Federal Budget Dashes Housing Hopes: By Jean Swanson
A lot of people had high hopes for housing in the federal budget that was delivered on March 22. The City of Vancouver asked for half a billion dollars to build housing on 20 city-owned lots. What did we get?
The answer: $2.3 billion over two years for the whole country. This works out to $1.15 billion per year, and BC gets about 13% of that (because we have 13% of the population) which is almost $150 million. It costs about $200,000 to build one unit of housing on city-owned land, so that would be about 750 units per year for the whole province, way below the 10,000 units per year that the Alliance Against Displacement says we need. BUT, not all of the money will be used to build social housing.
The federal government breaks down the $2.3 billion like this:
$504 million will be to “support the construction of new affordable housing units, the renovation and repair of existing affordable housing, and measures to support housing affordability such as rent supplements….” The annual amount will be just $252 million and 13% of that for BC is a mere $33 million. IF that were all spent on building social housing, it could build 165 units on city-owned land, but much of the money will probably go to reno’s, repair, and rent supplements. This will only be available if the province agrees to match the funds.
$200 million will be for construction, repair and adaptions for seniors housing. This works out to be about $13 million per year for BC, or the equivalent of 65 units, IF it were all spend on new housing. The province does not have to match this funding.
$574 will be to pay for energy and water retrofits and repairs to existing social housing, so no new units here, although the repair money is definitely necessary.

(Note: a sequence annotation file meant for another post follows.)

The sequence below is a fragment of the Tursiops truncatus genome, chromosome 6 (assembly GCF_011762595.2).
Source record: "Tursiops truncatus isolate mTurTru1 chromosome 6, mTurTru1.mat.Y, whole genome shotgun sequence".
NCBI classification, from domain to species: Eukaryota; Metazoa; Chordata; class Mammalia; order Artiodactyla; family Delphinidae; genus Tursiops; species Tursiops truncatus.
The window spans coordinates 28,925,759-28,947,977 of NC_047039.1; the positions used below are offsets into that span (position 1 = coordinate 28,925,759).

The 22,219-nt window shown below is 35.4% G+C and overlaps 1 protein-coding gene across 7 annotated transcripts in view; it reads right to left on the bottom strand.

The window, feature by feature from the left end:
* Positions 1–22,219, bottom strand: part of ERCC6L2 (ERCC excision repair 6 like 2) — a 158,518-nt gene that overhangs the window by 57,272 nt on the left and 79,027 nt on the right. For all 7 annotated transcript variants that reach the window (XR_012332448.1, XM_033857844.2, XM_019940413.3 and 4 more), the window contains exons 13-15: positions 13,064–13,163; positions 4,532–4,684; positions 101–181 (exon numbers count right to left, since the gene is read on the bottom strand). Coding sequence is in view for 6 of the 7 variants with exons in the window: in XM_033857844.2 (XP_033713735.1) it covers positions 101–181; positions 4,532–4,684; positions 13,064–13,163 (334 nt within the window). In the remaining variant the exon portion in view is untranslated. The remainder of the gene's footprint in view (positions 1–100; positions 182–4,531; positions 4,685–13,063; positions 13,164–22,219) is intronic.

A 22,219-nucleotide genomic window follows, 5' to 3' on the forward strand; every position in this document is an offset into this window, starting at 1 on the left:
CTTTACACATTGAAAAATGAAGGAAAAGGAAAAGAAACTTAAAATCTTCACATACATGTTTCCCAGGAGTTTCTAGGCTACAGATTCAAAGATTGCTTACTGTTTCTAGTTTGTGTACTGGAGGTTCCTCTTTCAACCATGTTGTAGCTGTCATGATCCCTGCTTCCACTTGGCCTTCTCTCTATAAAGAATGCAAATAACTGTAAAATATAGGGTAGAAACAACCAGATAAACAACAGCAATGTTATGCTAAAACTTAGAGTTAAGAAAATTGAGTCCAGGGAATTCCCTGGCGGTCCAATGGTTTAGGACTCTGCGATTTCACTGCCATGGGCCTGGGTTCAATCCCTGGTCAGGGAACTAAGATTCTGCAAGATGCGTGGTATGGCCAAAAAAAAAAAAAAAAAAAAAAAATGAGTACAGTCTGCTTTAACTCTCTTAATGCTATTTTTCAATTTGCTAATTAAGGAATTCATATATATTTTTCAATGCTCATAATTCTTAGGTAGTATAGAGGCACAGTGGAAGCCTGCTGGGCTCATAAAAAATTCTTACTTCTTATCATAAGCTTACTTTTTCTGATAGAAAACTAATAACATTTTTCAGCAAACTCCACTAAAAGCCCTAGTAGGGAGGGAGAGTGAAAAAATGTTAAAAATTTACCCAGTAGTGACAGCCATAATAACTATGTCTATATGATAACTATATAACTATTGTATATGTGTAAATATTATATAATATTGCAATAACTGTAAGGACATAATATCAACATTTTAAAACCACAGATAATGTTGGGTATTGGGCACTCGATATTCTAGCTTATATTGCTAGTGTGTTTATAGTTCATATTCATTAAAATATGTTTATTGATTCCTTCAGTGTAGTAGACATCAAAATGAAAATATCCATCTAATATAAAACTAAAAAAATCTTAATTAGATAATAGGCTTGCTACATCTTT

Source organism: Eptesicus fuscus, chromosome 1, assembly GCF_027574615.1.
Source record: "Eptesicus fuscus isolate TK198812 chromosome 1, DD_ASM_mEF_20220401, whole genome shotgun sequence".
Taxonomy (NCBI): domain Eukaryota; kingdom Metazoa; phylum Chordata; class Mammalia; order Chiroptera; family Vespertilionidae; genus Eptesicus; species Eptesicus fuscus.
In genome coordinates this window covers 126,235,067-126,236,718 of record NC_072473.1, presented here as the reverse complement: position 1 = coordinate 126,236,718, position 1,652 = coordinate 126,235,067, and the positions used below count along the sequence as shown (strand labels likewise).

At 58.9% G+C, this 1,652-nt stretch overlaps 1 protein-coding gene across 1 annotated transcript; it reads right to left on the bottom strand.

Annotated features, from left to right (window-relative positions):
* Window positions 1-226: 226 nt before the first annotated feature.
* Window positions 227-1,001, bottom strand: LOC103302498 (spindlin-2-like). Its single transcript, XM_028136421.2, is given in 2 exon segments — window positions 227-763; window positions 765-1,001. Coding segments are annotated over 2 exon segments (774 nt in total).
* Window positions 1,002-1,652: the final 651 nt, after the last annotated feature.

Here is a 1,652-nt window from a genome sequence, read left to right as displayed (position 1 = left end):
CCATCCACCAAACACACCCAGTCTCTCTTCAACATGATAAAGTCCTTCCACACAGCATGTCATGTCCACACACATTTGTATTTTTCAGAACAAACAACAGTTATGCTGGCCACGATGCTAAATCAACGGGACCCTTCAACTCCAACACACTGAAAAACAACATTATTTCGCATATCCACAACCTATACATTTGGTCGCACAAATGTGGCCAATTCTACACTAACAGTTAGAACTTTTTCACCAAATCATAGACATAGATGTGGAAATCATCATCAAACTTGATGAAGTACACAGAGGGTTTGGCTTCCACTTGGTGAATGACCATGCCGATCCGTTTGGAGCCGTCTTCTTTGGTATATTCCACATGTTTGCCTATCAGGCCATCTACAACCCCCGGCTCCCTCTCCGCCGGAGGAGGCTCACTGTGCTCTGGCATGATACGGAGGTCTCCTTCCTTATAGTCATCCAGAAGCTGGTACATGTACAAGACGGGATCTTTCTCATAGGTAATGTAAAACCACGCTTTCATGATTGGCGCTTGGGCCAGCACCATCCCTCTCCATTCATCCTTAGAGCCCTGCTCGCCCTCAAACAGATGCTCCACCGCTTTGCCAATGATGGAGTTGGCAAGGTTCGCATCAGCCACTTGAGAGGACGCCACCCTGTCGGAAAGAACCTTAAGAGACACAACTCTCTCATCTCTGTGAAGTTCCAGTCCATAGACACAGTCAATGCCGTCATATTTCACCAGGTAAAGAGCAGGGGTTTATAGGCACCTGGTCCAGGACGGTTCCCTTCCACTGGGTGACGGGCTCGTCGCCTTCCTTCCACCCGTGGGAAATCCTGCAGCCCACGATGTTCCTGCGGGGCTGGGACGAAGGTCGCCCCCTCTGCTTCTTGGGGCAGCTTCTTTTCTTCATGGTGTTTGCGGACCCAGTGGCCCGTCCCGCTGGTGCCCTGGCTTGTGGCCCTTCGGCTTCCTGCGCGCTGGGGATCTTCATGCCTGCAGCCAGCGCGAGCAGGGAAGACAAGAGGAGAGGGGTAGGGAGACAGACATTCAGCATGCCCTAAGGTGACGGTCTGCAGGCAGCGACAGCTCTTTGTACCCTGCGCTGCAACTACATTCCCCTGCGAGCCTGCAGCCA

$90 million will be available over 2 years for construction of shelters and transition homes for victims of violence. That works out to 13% of $45 million or $5.85 million for BC per year. Provinces don’t have to match this investment.
Under “Tackling homelessness” the feds propose to spend $112 million over 2 years, or $56 million a year. BC would get about $7 million of this which would be enough to build 35 units on city-owned land, except that much of the money is for “Housing First” programs which can’t be spent on actually building housing but is mostly spent on managing homelessness.
$739 million over 2 years is for Indigenous housing for the whole country. This could build almost 1500 units of housing per year if it were all spent on new housing, depending on costs which can be quite high in remote communities. 1500 units per year is only a drop in the bucket compared with the desperate need for better housing on reserves.
Lastly, the government proposes about $86 million more over two years for the entire country, “to support the construction of affordable rental housing.” Which means a public subsidy to private development corporartions for market rental housing.
In short the federal budget will provide a mere drop in the bucket compared to what is needed for new social housing.